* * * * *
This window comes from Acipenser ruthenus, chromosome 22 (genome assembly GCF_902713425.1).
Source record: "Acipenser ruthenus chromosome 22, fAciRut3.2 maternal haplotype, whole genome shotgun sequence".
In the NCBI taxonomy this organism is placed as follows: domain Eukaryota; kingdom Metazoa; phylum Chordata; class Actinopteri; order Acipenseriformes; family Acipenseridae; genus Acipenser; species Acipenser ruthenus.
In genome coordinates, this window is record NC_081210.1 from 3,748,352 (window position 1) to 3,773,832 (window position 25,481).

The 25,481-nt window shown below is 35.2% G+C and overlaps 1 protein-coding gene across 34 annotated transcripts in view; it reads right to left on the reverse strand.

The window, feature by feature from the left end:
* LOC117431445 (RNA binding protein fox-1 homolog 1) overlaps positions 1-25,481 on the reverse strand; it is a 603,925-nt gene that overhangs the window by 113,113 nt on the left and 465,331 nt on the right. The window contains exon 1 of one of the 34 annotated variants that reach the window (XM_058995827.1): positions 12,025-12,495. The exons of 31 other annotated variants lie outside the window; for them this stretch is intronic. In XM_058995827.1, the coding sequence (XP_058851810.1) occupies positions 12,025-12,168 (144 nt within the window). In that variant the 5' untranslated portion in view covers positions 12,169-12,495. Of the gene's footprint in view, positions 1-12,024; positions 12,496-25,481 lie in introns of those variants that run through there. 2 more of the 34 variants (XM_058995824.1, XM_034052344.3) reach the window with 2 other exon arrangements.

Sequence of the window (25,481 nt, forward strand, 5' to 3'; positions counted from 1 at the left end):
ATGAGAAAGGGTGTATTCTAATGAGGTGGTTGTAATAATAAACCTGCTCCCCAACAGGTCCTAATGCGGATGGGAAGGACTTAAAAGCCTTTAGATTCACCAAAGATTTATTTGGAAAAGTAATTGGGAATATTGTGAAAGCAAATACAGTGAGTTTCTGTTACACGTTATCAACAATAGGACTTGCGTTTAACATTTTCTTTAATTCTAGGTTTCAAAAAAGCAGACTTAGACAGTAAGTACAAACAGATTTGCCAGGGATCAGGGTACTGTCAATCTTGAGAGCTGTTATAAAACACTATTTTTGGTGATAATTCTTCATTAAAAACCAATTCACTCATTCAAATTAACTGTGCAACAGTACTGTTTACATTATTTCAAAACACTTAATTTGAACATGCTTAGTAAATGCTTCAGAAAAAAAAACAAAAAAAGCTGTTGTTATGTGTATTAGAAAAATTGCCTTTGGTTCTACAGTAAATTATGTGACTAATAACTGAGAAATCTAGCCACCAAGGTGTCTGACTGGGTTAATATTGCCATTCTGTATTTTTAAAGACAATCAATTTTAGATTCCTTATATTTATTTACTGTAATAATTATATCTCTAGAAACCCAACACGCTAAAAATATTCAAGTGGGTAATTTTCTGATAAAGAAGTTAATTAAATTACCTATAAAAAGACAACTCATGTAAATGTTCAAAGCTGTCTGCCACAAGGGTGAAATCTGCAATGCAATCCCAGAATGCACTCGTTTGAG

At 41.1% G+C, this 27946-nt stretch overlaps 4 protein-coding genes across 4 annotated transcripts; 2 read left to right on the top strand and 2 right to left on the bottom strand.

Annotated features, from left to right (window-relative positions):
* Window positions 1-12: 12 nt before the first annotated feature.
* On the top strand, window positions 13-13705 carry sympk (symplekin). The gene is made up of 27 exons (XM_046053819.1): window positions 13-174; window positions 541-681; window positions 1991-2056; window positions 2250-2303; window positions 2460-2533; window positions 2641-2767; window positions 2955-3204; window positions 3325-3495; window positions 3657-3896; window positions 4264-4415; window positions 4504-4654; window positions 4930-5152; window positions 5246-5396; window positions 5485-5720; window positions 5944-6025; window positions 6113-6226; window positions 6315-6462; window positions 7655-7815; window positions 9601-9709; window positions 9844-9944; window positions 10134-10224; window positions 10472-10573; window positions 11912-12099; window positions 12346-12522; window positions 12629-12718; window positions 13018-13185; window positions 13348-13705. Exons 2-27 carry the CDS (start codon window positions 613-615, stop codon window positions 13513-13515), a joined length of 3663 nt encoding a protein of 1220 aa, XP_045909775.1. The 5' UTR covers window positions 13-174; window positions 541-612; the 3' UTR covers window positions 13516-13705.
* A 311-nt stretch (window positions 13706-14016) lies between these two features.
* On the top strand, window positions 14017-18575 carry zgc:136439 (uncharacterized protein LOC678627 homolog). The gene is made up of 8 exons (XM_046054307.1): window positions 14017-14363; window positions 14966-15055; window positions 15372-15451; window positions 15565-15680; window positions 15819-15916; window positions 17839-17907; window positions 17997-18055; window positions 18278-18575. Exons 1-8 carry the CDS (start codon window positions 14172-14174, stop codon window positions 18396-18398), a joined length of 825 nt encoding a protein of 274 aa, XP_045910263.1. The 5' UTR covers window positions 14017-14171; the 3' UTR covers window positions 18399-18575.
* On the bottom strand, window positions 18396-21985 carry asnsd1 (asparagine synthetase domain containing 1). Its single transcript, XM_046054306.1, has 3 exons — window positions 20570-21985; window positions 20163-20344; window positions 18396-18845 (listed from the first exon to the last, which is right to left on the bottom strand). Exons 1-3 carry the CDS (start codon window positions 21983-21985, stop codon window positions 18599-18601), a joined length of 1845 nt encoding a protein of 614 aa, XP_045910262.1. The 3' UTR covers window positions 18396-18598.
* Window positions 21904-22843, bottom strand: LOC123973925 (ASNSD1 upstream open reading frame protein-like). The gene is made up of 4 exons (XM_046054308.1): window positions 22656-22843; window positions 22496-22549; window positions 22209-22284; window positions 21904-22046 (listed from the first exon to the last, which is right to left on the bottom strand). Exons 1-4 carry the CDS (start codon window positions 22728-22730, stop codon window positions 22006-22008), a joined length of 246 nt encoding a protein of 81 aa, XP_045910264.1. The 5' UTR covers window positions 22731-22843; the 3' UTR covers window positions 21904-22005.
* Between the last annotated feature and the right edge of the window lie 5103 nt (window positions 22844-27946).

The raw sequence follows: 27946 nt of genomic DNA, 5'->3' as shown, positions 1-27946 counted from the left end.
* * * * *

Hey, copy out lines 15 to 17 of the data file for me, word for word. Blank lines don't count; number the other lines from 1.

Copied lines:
* On the top strand, window positions 14017-18575 carry zgc:136439 (uncharacterized protein LOC678627 homolog). The gene is made up of 8 exons (XM_046054307.1): window positions 14017-14363; window positions 14966-15055; window positions 15372-15451; window positions 15565-15680; window positions 15819-15916; window positions 17839-17907; window positions 17997-18055; window positions 18278-18575. Exons 1-8 carry the CDS (start codon window positions 14172-14174, stop codon window positions 18396-18398), a joined length of 825 nt encoding a protein of 274 aa, XP_045910263.1. The 5' UTR covers window positions 14017-14171; the 3' UTR covers window positions 18399-18575.
* On the bottom strand, window positions 18396-21985 carry asnsd1 (asparagine synthetase domain containing 1). Its single transcript, XM_046054306.1, has 3 exons — window positions 20570-21985; window positions 20163-20344; window positions 18396-18845 (listed from the first exon to the last, which is right to left on the bottom strand). Exons 1-3 carry the CDS (start codon window positions 21983-21985, stop codon window positions 18599-18601), a joined length of 1845 nt encoding a protein of 614 aa, XP_045910262.1. The 3' UTR covers window positions 18396-18598.
* Window positions 21904-22843, bottom strand: LOC123973925 (ASNSD1 upstream open reading frame protein-like). The gene is made up of 4 exons (XM_046054308.1): window positions 22656-22843; window positions 22496-22549; window positions 22209-22284; window positions 21904-22046 (listed from the first exon to the last, which is right to left on the bottom strand). Exons 1-4 carry the CDS (start codon window positions 22728-22730, stop codon window positions 22006-22008), a joined length of 246 nt encoding a protein of 81 aa, XP_045910264.1. The 5' UTR covers window positions 22731-22843; the 3' UTR covers window positions 21904-22005.